Apicius: A critical edition with an introduction and English translation – Review

Apicius: A critical edition with an introduction and English translation

Sally Grainger and Christopher Grocock

Reviewed By Loreena Johnson

 

Of all the many translations of Apicius, this is the one I’d save if a fire broke

out. The kernel of this book was Sally’s PhD thesis with judicial editing and

input from Christopher Grogock to make it more readable. It is a beautiful – if

hardcore academic – consolidated translation of the various fragments of

Apicius de re Coquinaria around the world.

 

Scared? There is a ton of other cool stuff within the covers regarding the

social and environmental influences, glossaries, facsimilles of original bits and

a fabulous cross referencing index and bibliography. There are even

appendices reviewing the current arguments in academia about Garum

recipes and production.

 

As to recipes; along with the original and the translation, a select number of

the dishes also have Sally Grainger’s notes and further instructions on how a

modern cook can reproduce a Roman flavour profile. Finally, these recipes

have been trialled by a great cook as well as scholar (Sally is also the author

of ‘The Classical Cookbook’ with Andrew Dalby) – they work, they are tasty,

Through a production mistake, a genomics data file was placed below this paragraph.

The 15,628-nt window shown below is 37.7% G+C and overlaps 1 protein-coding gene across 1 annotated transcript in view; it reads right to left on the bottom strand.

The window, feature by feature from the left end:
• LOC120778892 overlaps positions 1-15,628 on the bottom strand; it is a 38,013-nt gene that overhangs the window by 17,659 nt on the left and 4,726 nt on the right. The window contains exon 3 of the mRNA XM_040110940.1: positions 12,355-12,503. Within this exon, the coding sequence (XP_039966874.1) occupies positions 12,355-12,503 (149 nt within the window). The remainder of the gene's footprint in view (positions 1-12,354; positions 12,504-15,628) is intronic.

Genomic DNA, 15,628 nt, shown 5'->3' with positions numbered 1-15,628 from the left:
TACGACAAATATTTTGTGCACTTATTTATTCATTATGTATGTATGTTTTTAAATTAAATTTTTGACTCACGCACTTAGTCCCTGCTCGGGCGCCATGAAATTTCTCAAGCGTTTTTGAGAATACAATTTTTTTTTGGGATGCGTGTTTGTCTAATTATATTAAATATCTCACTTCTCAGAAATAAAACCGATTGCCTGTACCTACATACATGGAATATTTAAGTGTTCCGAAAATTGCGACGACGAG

and they won’t kill you or your guests.

 

Buy The Book Now at The Book Depository, Free Delivery World Wide

Apicius is the sole remaining cookery book from the days of the Roman Empire. Though there were many ancient Greek and Latin works concerning food, this collection of recipes is unique. The editors suggest that it is a survival from many such collections maintained by working cooks and that the attribution to Apicius the man (a real-life Roman noble of the 2nd century AD), is a mere literary convention. There have been many English translations of this work (and, abroad, some important academic editions) but none reliable since 1958 (Flower and Rosenbaum). In any case, this edition and translation has revisited all surviving manuscripts in Europe and the USA and proposes many new readings and interpretations. The great quality of this editorial team is while the Latin scholarship is supplied by Chris Grocock, Sally Grainger contributes a lifetime’s experience in the practical cookery of adaptations of the recipes in this text. This supplies a wholly new angle from which to verify the textual and editorial suggestions.

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